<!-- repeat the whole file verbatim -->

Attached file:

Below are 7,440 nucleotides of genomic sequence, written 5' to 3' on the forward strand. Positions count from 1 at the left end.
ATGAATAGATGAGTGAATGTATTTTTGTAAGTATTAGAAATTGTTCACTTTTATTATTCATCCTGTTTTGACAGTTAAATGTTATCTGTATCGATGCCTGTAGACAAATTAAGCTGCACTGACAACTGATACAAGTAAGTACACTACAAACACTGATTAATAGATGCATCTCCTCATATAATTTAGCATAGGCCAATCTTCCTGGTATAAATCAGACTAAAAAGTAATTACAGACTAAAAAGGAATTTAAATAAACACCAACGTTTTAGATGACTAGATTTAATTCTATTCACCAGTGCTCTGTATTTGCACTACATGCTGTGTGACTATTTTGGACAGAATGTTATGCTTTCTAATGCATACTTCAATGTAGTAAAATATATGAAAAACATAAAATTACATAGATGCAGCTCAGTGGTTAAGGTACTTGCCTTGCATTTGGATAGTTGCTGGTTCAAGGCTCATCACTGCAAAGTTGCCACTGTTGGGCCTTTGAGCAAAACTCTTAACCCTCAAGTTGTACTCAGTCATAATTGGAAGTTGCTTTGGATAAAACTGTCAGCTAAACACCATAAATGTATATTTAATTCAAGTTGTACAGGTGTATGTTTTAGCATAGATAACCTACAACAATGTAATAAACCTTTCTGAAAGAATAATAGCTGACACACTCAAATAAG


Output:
Below are 7,440 nucleotides of genomic sequence, written 5' to 3' on the forward strand. Positions count from 1 at the left end.
ATGAATAGATGAGTGAATGTATTTTTGTAAGTATTAGAAATTGTTCACTTTTATTATTCATCCTGTTTTGACAGTTAAATGTTATCTGTATCGATGCCTGTAGACAAATTAAGCTGCACTGACAACTGATACAAGTAAGTACACTACAAACACTGATTAATAGATGCATCTCCTCATATAATTTAGCATAGGCCAATCTTCCTGGTATAAATCAGACTAAAAAGTAATTACAGACTAAAAAGGAATTTAAATAAACACCAACGTTTTAGATGACTAGATTTAATTCTATTCACCAGTGCTCTGTATTTGCACTACATGCTGTGTGACTATTTTGGACAGAATGTTATGCTTTCTAATGCATACTTCAATGTAGTAAAATATATGAAAAACATAAAATTACATAGATGCAGCTCAGTGGTTAAGGTACTTGCCTTGCATTTGGATAGTTGCTGGTTCAAGGCTCATCACTGCAAAGTTGCCACTGTTGGGCCTTTGAGCAAAACTCTTAACCCTCAAGTTGTACTCAGTCATAATTGGAAGTTGCTTTGGATAAAACTGTCAGCTAAACACCATAAATGTATATTTAATTCAAGTTGTACAGGTGTATGTTTTAGCATAGATAACCTACAACAATGTAATAAACCTTTCTGAAAGAATAATAGCTGACACACTCAAATAAG